Further developments in Holiday Pay

Following developments earlier this year that mean employers must take into account compulsory overtime when calculating holiday pay, the Court of Appeal in Northern Ireland has extended this principle to voluntary overtime. The Court did not see fit to shed any light on how this should be calculated, or indeed whether it is only voluntary overtime that is regular or habitual, or, whether it applies to all overtime. Most commentators are saying that this will not be the last case to develop this area of law, and we think that has to be correct. Decisions by the Court of Appeal in Northern Ireland are not binding on the Employment Tribunal in England and Wales but they are persuasive. However, the points we feel are sensible with this current fluctuating state of law are as follows: If overtime is compulsory, calculate holiday to include overtime. If overtime is voluntary, but worked every day, or regularly, calculate holiday to include overtime. If overtime is occasional, then at this point, you may get away with not including it in holiday pay. If you have a unionised environment, you are more likely to get challenged. Individuals are unlikely to want to spend the money going to tribunal for what will be a petty sum. If including overtime in holiday pay, you should calculate it using an average of the previous 12 weeks before the holiday period. It is possible, but by no means certain, that unionised workplaces could face claims for underpayment of holiday pay, but for claims issued on or after tomorrow (1st July) no claim will be able to go back...

Working time and travelling to first job of day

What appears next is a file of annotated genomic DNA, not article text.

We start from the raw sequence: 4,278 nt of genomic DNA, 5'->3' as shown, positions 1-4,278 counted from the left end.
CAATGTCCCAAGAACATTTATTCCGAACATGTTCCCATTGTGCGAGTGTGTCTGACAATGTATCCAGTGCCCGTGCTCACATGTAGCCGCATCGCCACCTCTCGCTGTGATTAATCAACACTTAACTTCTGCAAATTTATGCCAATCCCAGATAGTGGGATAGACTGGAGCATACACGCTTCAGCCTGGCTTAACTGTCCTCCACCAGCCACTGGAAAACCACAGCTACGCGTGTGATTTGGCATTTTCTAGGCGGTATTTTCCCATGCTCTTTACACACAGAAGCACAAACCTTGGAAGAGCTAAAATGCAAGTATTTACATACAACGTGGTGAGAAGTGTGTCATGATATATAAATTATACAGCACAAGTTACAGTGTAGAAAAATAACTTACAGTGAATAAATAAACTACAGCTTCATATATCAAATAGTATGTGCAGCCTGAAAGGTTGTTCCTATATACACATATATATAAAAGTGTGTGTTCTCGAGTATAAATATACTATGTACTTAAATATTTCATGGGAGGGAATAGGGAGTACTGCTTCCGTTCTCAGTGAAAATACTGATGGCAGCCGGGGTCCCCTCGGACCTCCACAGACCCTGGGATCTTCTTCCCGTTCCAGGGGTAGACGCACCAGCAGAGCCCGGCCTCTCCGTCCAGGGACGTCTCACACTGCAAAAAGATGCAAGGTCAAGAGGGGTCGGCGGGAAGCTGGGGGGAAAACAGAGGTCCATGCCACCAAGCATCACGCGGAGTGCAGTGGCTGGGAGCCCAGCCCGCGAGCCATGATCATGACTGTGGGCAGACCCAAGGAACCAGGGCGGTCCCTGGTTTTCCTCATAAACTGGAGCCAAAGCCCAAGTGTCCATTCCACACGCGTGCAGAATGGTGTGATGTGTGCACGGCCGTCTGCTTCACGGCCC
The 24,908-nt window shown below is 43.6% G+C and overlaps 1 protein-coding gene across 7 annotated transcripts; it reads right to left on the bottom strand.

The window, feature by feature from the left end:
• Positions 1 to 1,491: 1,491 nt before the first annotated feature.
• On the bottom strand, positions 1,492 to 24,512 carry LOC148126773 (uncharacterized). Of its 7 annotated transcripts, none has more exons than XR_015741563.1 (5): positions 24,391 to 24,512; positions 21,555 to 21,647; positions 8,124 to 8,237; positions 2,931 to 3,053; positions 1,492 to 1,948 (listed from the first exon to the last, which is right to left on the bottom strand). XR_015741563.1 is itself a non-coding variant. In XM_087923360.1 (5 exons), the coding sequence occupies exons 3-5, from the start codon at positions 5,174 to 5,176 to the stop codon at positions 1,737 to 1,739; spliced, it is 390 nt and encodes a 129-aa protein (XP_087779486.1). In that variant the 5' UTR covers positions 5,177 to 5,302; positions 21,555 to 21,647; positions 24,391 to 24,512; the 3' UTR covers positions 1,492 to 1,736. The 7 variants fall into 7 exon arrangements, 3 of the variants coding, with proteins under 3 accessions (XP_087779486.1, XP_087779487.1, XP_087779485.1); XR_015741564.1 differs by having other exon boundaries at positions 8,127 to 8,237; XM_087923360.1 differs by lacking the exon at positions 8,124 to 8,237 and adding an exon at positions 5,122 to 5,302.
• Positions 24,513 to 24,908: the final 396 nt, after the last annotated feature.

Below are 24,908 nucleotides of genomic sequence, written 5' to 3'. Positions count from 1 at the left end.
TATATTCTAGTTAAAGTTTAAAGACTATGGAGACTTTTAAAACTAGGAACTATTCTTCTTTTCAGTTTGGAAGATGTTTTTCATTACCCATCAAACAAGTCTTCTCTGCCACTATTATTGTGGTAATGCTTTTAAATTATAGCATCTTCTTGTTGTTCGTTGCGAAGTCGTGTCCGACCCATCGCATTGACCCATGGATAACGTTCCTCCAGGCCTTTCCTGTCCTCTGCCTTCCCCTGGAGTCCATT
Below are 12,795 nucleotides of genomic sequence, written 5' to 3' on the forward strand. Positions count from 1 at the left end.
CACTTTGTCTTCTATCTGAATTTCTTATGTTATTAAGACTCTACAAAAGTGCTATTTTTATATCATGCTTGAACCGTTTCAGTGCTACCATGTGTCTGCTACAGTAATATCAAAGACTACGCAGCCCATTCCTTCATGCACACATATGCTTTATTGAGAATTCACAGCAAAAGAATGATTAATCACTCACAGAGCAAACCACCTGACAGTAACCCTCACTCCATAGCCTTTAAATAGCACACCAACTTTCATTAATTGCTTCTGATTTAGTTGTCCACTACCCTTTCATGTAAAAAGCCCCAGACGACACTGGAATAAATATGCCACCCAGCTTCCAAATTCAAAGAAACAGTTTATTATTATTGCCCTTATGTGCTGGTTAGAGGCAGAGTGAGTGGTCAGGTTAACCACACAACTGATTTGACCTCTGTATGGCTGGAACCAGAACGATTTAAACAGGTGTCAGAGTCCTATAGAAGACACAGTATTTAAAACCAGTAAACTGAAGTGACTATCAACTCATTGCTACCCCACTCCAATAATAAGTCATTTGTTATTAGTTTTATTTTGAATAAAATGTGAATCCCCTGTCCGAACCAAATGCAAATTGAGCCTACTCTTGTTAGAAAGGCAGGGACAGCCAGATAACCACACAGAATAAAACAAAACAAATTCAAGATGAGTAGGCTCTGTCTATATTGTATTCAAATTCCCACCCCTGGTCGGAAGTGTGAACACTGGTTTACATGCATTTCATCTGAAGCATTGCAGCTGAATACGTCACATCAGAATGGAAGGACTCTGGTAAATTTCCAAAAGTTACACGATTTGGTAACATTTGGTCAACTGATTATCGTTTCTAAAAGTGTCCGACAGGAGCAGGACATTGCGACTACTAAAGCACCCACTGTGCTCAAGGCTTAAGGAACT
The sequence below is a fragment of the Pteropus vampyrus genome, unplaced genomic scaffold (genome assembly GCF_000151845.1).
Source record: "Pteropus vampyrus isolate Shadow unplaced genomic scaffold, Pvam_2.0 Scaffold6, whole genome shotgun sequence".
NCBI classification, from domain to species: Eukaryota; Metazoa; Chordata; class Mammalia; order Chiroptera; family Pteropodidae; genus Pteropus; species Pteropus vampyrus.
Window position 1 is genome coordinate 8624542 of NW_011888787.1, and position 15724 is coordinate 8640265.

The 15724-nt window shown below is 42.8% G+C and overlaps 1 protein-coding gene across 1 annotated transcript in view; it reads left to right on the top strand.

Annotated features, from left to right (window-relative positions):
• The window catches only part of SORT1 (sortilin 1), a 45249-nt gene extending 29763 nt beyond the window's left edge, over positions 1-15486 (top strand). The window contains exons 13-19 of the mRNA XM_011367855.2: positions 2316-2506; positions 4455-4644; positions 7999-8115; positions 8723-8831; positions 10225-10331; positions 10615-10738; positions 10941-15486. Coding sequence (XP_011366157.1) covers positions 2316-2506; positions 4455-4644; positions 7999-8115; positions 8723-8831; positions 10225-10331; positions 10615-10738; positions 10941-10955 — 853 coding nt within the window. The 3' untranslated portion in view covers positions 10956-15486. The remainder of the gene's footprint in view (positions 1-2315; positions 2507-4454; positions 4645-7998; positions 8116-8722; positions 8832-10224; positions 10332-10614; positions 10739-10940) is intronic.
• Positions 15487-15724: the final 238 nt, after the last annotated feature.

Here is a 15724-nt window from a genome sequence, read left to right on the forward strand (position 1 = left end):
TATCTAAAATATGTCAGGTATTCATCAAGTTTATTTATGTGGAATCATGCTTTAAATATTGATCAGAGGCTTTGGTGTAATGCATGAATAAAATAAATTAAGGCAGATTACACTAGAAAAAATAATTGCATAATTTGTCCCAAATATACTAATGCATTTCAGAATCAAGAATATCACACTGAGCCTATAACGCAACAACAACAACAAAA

PLEASE READ CAREFULLY. The Advocate General has published his opinion on whether time spent travelling to the first assignment or job of the day by workers who do not have a fixed static place of work, is working time for the purposes of calculating working time limits, and by extension, the minimum wage. A very worrying opinion has been published that states that such time IS WORKING TIME. Many employers in the construction and care industries do not count the first trip of the day, from home to work. In the construction industry especially, this can be many hours.  The same applies to the journey home. While the opinion of the Advocate General is not binding, it is a strong indication of what the European Court will rule, and that will be binding. We suggest that rather than wait for a large claim for back pay, employers correct this or deal with the point now.  This will at least start the 3-month time limit running, to put claims out of reach of employees. If you want to discuss how you might deal with this, please call either Darren or Trula on 01242 250039. The full opinion can be read at the following link: http://curia.europa.eu/juris/document/document_print.jsf?doclang=EN&text=&pageIndex=0&part=1&mode=req&docid=164944&occ=first&dir=&cid=343751 Back to legal...